They are 58-71cm and 13-30kg in weight. The overall appearance of the Saluki is one of grace and symmetry. Salukis are “sight” hounds which means they sight the quarry, run it down, catch and retrieve/dispatch it. The impression given should be one of the ability to hunt efficiently. While on the coursing field the impression becomes a reality with the addition of an intense desire, drive, and focus that is not seen in the show ring. Combined, these qualities comprise undeniable Saluki breed type and function.
There are two coat types evident in the Saluki gene pool: smooth and feathered. Smooth is a short coat over the entire body, and feathered is long hair on the ears, backs of the legs and tail. This hair can be of varying lengths and sparseness is not to be penalised. Both coat types exhibit the same qualities. In both varieties males may range from 23 to 28 inches at the top of the shoulder with females measuring somewhat smaller.
History of Saluki
Dogs of King AntefThe Saluki has historically served as a courser, a speedy hunting dog that operated in packs. They often hunted in tandem with falcons which locate the prey and for the dogs to run down.
Salukis appear on Egyptian tombs from 2100 B.C. The dogs were so esteemed that they were often mummified like the bodies of the Pharaohs themselves. Numerous Saluki remains have been found in the ancient tombs of the Upper Nile region.
In Muslim cultures, dogs are often seen as unclean. A saluki, however, is given a different status by the Arab culture. The Bedouin value them, breeding them for both beauty and hunting qualities. A saluki, instead of being viewed as unclean, often sleeps in tents with their owners, to be protected from the heat of the day and the cold of the night.
The Breed Established in the West
In England, a few specimens of the breed had been sporadically imported as curiosities since the mid-1700s. The first successful breeding line of Salukis begins in 1895 with the Honourable Florence Amherst (daughter of the 1st Baron Amherst of Hackney). Having seen Salukis on a Nile tour in that year, she imported a breeding pair from the Al Salihah area of Lower Egypt.  A champion of breed purity, she struggled alone for nearly three decades and real Saluki popularity did not take hold until the early 1920s when officers returning from the war in the Middle East and the Arab Revolt brought their pet Salukis home with them.
One of these was Brigadier General Frederick Lance of the 19th Lancers, who. with his adventurous wife, Gladys, returned home with two Syrian Salukis from Sarona where he was stationed during the post-war occupation. The Lances were avid hunters and rode out with their Saluki pack and terrier to course jackal and Dorcas gazelle in the desert. Their imported male, Sarona Kelb, became a significant influence on the breed in the West.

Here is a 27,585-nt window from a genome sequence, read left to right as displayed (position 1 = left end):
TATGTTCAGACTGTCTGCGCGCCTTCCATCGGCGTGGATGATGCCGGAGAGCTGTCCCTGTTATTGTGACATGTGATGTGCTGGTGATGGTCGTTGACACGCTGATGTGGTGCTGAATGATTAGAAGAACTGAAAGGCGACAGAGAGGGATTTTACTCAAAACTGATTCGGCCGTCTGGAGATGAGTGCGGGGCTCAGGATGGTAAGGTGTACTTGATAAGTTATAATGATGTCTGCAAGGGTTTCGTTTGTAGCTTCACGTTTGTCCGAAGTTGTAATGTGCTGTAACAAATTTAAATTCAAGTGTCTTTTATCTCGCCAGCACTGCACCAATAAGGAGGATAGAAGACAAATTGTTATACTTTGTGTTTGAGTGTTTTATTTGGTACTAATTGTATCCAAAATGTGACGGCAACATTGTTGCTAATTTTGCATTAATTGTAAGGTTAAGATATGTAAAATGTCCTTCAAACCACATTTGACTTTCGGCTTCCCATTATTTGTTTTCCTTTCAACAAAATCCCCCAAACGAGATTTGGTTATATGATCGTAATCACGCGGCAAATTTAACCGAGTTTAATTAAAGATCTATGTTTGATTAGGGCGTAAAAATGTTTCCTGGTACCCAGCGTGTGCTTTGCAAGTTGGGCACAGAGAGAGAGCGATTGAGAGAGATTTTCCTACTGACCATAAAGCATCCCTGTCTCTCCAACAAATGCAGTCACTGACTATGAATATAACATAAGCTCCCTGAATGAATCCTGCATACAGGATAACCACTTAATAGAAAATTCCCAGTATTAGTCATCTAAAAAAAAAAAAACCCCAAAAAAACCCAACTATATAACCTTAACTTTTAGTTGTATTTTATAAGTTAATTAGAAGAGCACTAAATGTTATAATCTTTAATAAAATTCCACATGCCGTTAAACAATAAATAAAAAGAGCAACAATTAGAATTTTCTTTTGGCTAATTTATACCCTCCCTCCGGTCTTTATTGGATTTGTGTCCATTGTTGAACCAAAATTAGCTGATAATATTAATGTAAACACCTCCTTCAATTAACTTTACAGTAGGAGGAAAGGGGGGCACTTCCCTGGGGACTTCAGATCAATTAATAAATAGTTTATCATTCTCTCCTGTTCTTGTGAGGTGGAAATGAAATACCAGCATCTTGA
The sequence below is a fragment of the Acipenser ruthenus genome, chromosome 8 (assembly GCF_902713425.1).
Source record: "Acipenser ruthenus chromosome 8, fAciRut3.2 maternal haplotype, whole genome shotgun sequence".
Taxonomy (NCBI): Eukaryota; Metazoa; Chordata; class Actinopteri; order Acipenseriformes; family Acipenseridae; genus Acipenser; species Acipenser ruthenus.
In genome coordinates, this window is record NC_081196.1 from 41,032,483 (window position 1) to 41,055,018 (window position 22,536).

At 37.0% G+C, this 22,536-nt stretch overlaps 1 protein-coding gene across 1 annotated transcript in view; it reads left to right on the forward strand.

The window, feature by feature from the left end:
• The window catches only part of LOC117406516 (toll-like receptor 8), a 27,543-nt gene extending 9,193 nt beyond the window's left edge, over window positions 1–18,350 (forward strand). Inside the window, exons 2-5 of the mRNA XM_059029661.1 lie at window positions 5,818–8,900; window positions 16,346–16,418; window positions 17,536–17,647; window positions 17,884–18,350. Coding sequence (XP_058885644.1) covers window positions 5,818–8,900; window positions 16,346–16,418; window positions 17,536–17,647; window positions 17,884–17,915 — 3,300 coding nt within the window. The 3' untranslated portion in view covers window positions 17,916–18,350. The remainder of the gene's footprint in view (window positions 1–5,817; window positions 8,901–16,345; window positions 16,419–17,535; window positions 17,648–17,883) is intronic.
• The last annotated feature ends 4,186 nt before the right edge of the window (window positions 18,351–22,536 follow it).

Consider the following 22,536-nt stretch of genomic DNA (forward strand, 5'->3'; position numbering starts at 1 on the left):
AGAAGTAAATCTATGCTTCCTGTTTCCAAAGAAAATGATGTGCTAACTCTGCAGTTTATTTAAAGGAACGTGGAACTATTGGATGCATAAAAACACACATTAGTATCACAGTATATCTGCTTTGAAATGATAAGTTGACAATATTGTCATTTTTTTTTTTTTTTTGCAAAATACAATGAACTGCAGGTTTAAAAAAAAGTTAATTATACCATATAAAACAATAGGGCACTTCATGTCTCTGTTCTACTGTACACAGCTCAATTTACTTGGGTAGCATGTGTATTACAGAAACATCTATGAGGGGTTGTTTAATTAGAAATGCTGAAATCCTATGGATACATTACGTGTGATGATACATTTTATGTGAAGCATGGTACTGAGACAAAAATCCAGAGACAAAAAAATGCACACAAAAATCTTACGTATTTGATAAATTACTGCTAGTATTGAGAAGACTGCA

Together, the Lances and Florence Amherst mounted a campaign for recognition of the Middle Eastern breed that luckily coincided with the phenomenon of “Tutmania” caused by Howard Carter’s spectacular discovery of Tutankhamun’s tomb in late 1922. In 1923, the Saluki or Gazelle Hound Club was formed and the Kennel Club granted official recognition to the breed. Popularity of Salukis dramatically increased and The American Kennel Club would recognize the breed and the Saluki Club of America in 1927.
Imports to England during the inter-war years were chiefly from areas of British military influence and commerce: Bahrain, Egypt, Transjordan, and Iraq. Both Florence Amherst and the Lances imported breeding stock from the latter two countries. Despite substantial populations of Salukis in Germany, The Netherlands, and Sweden, none of these were imported to England.
English Salukis (chiefly descendents of Sarona Kelb) were exported to many countries, but by the mid-1930s, interest slackened, and with the outbreak of World War II, breeding and show activities almost entirely stopped. The number of litters was minimal – just enough to keep the breed alive. Food rationing reserved all edible meat for humans and rather than see their beloved Salukis starve or perhaps killed by bombs, some owners euthanized entire kennels. A small number of Saluki kennels survived the war, and along with fresh imports belonging to a second wave of soldiers returning from the Middle East, the slow process of re-establishing the breed began again.